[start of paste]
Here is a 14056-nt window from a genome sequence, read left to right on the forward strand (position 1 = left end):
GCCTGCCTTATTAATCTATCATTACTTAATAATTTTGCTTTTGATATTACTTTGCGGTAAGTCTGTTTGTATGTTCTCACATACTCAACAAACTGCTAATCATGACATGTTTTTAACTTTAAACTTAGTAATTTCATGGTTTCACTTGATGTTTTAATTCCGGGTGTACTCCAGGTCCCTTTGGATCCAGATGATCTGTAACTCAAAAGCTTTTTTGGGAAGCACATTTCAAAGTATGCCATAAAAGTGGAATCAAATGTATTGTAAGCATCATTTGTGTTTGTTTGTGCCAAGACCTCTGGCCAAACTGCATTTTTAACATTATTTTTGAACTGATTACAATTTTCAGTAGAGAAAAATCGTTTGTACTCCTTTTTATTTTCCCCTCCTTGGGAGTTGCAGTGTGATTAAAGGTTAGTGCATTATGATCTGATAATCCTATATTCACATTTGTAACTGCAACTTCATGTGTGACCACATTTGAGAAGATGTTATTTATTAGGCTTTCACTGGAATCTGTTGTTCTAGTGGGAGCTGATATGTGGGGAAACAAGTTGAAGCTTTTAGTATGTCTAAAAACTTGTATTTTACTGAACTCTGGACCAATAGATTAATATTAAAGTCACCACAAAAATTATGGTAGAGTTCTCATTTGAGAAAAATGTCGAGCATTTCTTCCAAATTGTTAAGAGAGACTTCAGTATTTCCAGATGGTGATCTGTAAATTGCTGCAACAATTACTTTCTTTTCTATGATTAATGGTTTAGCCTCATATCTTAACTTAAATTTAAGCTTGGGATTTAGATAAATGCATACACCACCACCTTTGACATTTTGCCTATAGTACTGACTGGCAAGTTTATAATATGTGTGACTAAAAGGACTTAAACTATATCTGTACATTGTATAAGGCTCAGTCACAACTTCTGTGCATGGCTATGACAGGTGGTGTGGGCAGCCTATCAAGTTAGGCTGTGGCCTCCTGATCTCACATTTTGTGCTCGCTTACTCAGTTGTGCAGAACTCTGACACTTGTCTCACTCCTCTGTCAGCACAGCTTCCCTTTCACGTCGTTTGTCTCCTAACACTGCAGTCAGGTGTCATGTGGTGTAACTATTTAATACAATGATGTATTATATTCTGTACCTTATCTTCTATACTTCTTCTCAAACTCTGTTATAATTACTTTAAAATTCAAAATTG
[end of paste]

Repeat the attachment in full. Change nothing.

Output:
Here is a 14056-nt window from a genome sequence, read left to right on the forward strand (position 1 = left end):
GCCTGCCTTATTAATCTATCATTACTTAATAATTTTGCTTTTGATATTACTTTGCGGTAAGTCTGTTTGTATGTTCTCACATACTCAACAAACTGCTAATCATGACATGTTTTTAACTTTAAACTTAGTAATTTCATGGTTTCACTTGATGTTTTAATTCCGGGTGTACTCCAGGTCCCTTTGGATCCAGATGATCTGTAACTCAAAAGCTTTTTTGGGAAGCACATTTCAAAGTATGCCATAAAAGTGGAATCAAATGTATTGTAAGCATCATTTGTGTTTGTTTGTGCCAAGACCTCTGGCCAAACTGCATTTTTAACATTATTTTTGAACTGATTACAATTTTCAGTAGAGAAAAATCGTTTGTACTCCTTTTTATTTTCCCCTCCTTGGGAGTTGCAGTGTGATTAAAGGTTAGTGCATTATGATCTGATAATCCTATATTCACATTTGTAACTGCAACTTCATGTGTGACCACATTTGAGAAGATGTTATTTATTAGGCTTTCACTGGAATCTGTTGTTCTAGTGGGAGCTGATATGTGGGGAAACAAGTTGAAGCTTTTAGTATGTCTAAAAACTTGTATTTTACTGAACTCTGGACCAATAGATTAATATTAAAGTCACCACAAAAATTATGGTAGAGTTCTCATTTGAGAAAAATGTCGAGCATTTCTTCCAAATTGTTAAGAGAGACTTCAGTATTTCCAGATGGTGATCTGTAAATTGCTGCAACAATTACTTTCTTTTCTATGATTAATGGTTTAGCCTCATATCTTAACTTAAATTTAAGCTTGGGATTTAGATAAATGCATACACCACCACCTTTGACATTTTGCCTATAGTACTGACTGGCAAGTTTATAATATGTGTGACTAAAAGGACTTAAACTATATCTGTACATTGTATAAGGCTCAGTCACAACTTCTGTGCATGGCTATGACAGGTGGTGTGGGCAGCCTATCAAGTTAGGCTGTGGCCTCCTGATCTCACATTTTGTGCTCGCTTACTCAGTTGTGCAGAACTCTGACACTTGTCTCACTCCTCTGTCAGCACAGCTTCCCTTTCACGTCGTTTGTCTCCTAACACTGCAGTCAGGTGTCATGTGGTGTAACTATTTAATACAATGATGTATTATATTCTGTACCTTATCTTCTATACTTCTTCTCAAACTCTGTTATAATTACTTTAAAATTCAAAATTG